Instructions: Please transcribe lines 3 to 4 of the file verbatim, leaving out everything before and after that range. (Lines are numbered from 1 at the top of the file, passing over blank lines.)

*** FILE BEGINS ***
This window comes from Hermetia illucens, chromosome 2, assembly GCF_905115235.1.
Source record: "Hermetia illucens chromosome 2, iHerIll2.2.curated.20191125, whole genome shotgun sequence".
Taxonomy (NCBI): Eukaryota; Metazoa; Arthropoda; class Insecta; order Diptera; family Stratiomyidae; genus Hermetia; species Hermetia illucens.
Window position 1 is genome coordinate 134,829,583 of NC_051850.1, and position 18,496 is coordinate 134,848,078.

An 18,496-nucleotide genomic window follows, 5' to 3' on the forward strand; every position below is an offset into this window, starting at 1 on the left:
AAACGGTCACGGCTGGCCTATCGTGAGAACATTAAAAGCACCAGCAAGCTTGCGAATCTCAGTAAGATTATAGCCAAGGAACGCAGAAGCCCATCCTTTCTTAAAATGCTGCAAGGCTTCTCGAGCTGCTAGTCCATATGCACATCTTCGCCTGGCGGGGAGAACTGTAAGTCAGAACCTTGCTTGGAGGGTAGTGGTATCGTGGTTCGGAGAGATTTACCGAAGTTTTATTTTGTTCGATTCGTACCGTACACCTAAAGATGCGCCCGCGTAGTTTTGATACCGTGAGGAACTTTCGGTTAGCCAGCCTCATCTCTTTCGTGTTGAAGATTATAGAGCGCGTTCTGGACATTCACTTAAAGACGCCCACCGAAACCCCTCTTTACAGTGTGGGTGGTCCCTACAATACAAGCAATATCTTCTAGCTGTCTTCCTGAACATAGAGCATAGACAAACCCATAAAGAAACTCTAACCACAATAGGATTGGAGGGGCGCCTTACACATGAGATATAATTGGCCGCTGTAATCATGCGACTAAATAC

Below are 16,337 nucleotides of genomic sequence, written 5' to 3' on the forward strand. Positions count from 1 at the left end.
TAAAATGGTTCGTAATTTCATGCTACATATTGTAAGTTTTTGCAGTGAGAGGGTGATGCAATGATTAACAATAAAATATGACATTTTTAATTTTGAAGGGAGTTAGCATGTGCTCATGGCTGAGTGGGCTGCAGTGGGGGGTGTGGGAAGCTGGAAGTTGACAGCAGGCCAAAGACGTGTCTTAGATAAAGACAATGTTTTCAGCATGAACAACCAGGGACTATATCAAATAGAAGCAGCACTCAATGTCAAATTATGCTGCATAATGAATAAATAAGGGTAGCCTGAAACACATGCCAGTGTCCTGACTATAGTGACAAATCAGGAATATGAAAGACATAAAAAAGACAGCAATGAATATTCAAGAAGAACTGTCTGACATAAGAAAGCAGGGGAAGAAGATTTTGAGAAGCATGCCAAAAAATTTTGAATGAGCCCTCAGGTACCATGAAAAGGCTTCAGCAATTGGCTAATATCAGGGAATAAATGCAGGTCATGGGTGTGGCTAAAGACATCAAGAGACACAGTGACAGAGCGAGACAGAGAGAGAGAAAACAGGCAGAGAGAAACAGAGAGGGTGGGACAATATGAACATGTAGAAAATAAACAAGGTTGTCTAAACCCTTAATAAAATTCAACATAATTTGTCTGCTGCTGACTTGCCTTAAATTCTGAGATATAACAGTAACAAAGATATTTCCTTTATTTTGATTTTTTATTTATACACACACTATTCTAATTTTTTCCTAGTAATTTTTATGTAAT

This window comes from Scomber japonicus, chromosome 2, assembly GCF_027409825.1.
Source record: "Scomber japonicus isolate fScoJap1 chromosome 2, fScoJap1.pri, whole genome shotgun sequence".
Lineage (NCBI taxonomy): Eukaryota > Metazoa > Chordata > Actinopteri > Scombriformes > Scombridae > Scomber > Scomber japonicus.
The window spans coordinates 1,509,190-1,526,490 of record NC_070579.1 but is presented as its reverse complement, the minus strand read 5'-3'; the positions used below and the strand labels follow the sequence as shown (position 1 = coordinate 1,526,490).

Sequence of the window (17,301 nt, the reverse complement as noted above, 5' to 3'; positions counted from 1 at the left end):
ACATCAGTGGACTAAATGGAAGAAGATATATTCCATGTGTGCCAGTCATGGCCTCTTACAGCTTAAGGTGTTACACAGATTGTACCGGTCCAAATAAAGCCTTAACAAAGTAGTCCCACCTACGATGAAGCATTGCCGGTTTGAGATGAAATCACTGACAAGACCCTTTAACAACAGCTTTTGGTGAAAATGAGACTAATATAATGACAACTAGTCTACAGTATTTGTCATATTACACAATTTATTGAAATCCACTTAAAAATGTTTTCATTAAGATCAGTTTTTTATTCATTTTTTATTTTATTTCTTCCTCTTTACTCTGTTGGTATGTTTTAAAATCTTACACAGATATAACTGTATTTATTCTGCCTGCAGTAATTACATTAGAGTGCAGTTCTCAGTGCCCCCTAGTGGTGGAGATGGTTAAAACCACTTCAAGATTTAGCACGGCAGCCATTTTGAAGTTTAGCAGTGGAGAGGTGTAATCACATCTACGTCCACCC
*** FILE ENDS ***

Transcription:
Taxonomy (NCBI): Eukaryota; Metazoa; Arthropoda; class Insecta; order Diptera; family Stratiomyidae; genus Hermetia; species Hermetia illucens.
Window position 1 is genome coordinate 134,829,583 of NC_051850.1, and position 18,496 is coordinate 134,848,078.